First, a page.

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Project: "Development of a GOOSY-PAW Successor System"

Minutes of the 10th Meeting on October 05, 1998

Participants: R. Barth, H. Essel, H. Göringer, R. Holzmann, P. Koczon, I. Koenig, W. Koenig, C. Kozhuharov, P. Malzacher, W.F.J. Müller, M. Richter

Distribution: H. Brand, P. Braun-Munzinger, W. Brüchle, S. Glückert, N. Herrmann, S. Hofmann, M. Kaspar, H. J. Kluge, U. Krause, N. Kurz, U. Lynen, V. Metag, G. Münzenberg, V. Schaa, C. Scheidenberger, C. Schlegel, K. Schmidt, K.H. Schmidt, H. J. Specht, R. Steiner, E. Stiel, K. Sümmerer, H. Winter, Juha Äyastö (Jyväskylä), G. Bollen (ISOLDE), R. Fox (MSU), E. Grosse (FZR), Th. Nilsson (ISOLDE), M. Schlett (FZR), H. Simon (ISOLDE), K. Suzuki (Niigata), Ken Teh (ANL), Piet Van Duppen (Louvain-la-Neuve)

1. Ilse Koenig: Use of Oracle Data Base in HADES Analysis

All details of the HADES experiment, the detector set-up, the data acquisition, the trigger system, and the analysis can be found under: http://hades.gsi.de/, http://depc14.gsi.de/hadesora/ and http://www.e12.physik.tu-muenchen.de/hades/.

The motivation of using a relational data base for HADES are:

  • about 100,000 read-out channels each with at least 2 parameters
  • calibration parameters
  • geometry information
  • cabling
  • slow control parameters
  • run information
  • specific parameter sets for the analysis and for the digitalization of simulated data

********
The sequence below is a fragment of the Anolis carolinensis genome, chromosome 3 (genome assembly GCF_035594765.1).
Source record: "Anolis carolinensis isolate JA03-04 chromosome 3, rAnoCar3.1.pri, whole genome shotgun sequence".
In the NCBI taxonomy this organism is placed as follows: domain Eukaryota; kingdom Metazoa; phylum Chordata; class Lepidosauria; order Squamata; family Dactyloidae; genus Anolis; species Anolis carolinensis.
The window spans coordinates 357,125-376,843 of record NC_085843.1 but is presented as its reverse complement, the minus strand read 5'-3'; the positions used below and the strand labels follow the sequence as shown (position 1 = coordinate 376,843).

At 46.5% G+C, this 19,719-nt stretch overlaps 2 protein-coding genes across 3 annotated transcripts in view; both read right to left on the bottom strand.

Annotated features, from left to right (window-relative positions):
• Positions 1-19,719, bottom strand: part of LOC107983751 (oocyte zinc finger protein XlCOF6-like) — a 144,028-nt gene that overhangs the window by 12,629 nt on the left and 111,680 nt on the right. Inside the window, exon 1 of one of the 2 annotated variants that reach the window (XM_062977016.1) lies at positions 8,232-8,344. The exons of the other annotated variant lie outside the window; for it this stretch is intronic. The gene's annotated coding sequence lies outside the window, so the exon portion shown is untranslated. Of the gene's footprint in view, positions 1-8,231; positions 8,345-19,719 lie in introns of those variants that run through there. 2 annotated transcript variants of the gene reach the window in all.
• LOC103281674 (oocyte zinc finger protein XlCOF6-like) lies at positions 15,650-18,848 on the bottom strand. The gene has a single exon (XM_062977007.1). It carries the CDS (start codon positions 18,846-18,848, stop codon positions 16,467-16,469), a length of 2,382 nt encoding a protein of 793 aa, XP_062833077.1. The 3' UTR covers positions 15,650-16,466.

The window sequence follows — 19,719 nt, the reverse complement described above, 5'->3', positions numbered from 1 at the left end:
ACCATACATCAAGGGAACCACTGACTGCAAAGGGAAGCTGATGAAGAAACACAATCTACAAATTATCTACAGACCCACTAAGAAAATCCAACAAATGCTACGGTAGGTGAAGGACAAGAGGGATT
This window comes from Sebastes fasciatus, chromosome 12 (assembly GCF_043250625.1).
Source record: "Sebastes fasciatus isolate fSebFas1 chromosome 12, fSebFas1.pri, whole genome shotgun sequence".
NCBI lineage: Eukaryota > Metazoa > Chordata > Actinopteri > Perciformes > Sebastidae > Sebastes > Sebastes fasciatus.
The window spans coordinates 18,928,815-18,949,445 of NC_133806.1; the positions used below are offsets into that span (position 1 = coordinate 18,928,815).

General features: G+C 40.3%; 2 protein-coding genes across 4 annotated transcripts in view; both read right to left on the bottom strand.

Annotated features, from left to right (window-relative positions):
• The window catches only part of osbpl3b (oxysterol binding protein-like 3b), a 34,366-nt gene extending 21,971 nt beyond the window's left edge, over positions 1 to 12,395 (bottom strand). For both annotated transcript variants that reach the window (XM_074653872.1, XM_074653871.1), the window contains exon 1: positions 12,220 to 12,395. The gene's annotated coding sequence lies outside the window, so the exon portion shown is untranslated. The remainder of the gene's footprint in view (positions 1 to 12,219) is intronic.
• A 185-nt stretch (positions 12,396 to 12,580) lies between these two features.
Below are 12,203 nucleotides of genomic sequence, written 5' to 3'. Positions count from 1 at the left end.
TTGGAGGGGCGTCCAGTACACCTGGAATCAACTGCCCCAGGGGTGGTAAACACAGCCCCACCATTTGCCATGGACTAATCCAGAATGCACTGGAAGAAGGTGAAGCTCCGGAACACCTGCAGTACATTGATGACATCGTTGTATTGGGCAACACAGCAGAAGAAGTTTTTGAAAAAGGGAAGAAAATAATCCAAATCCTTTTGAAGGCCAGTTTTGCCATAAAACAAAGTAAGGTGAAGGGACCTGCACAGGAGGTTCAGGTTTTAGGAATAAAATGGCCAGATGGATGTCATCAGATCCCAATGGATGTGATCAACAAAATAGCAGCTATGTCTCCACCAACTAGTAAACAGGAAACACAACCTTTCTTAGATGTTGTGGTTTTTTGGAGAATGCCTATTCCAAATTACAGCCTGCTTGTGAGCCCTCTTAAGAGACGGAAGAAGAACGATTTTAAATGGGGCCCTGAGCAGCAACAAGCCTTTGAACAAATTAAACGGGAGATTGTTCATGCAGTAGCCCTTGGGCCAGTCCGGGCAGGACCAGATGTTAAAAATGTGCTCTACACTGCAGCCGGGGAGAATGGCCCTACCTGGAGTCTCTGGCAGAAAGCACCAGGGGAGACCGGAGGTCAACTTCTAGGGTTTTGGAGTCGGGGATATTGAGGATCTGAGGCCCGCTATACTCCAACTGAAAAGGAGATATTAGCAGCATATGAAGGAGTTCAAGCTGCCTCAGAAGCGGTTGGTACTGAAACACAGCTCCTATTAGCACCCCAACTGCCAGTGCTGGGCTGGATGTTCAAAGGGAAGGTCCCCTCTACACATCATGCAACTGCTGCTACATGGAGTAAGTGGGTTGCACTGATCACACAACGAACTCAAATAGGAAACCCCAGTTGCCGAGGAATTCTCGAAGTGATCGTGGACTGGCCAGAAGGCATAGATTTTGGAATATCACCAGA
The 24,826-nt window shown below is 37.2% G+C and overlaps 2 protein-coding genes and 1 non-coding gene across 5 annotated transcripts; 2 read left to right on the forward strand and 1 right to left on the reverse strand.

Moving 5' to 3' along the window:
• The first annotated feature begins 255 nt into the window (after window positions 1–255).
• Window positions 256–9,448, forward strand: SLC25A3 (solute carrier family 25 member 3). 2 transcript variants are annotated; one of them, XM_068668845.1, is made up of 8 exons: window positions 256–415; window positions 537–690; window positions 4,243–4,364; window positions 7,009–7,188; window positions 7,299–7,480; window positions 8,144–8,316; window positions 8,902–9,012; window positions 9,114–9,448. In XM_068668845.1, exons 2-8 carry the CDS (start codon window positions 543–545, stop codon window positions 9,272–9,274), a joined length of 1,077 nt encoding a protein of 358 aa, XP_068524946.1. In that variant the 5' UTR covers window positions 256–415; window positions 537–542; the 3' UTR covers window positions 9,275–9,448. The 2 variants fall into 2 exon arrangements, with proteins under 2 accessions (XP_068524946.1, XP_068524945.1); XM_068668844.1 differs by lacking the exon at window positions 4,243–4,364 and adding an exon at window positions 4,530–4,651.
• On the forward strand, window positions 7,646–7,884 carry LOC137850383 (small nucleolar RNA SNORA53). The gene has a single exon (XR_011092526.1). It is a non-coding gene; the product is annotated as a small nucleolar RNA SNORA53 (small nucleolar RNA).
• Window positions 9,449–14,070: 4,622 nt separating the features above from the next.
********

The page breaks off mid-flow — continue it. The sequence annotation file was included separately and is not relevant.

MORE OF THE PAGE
• keeping track of several parameter versions

Since Oracle is the standard data base at GSI it was chosen as the HADES data base, too. The data base is normalized so that entries in the data base are unique and unambiguous. The structure is not equal to the object structures of the analysis or simulation.

For the geometry of HADES the following classification is used:

  • detector RICH: 1 module
  • detector MDC: 4 * 6 modules
  • detector TOF: 22 * 6 modules
  • detector Shower: 3 * 6 modules
  • support structures
  • targets
  • magnet

The modules in the 6 sectors are identical but each has its individual position and status. Therefore about 800 volume elements are stored.

Parameters of a volume element are:

  • name
  • GEANT shape
  • shape dependent number of 3 D points
  • coordinate system
  • medium
  • name of the "mother volume element"

The access to the data base is through SQL (Structured Query Language) either interactively or via program calls. Interactive tools are:

Program calls are using either embedded SQL for pre-compilers of C or C++ or the ODBC (Open Data Base Connectivity) interface. The ODBC interface allows applications to access data in DBMS (Database management systems) using SQL. It is not bound to a specific vendor DB, because at runtime the required driver modules are dynamically loaded.

Access rights are available similar to the UNIX user file system.

The analysis parameters of HADES are also stored in the Oracle data base. Through the analysis based on ROOT these parameters can be stored/retrieved to/from Oracle, ROOT files, or ASCII files. This allows to work with a local copy of the parameters and provides fast I/O. ROOT or text files can be distributed easily. When a parameter set has been proven, it is stored in the Oracle DB. In ROOT the parameters are organized in a run time DB (containers) and controlled by an administrator class.

A version schema allows to identify the parameter sets used to analyze a data file. Several versions of parameter sets may be valid, i.e. night and day sets.


2. Next meetings:

Thursday, October 8, 1998, 14:00
K. Schmidt: Experiments at the FRS

Tuesday, October 20, 1998, 09:30, Seminarraum Theorie
K. Rehlich, DESY: DOOCS, an Object-Oriented Control System for TTF (TESLA Test Facility)

M. Richter, H. Essel, October 5, 1998


GSI Helmholtzzentrum für Schwerionenforschung, GSI
Planckstr. 1, 64291 Darmstadt, Germany 
For all questions and ideas contact: J.Adamczewski@gsi.de or S.Linev@gsi.de
Last update: 27-11-13.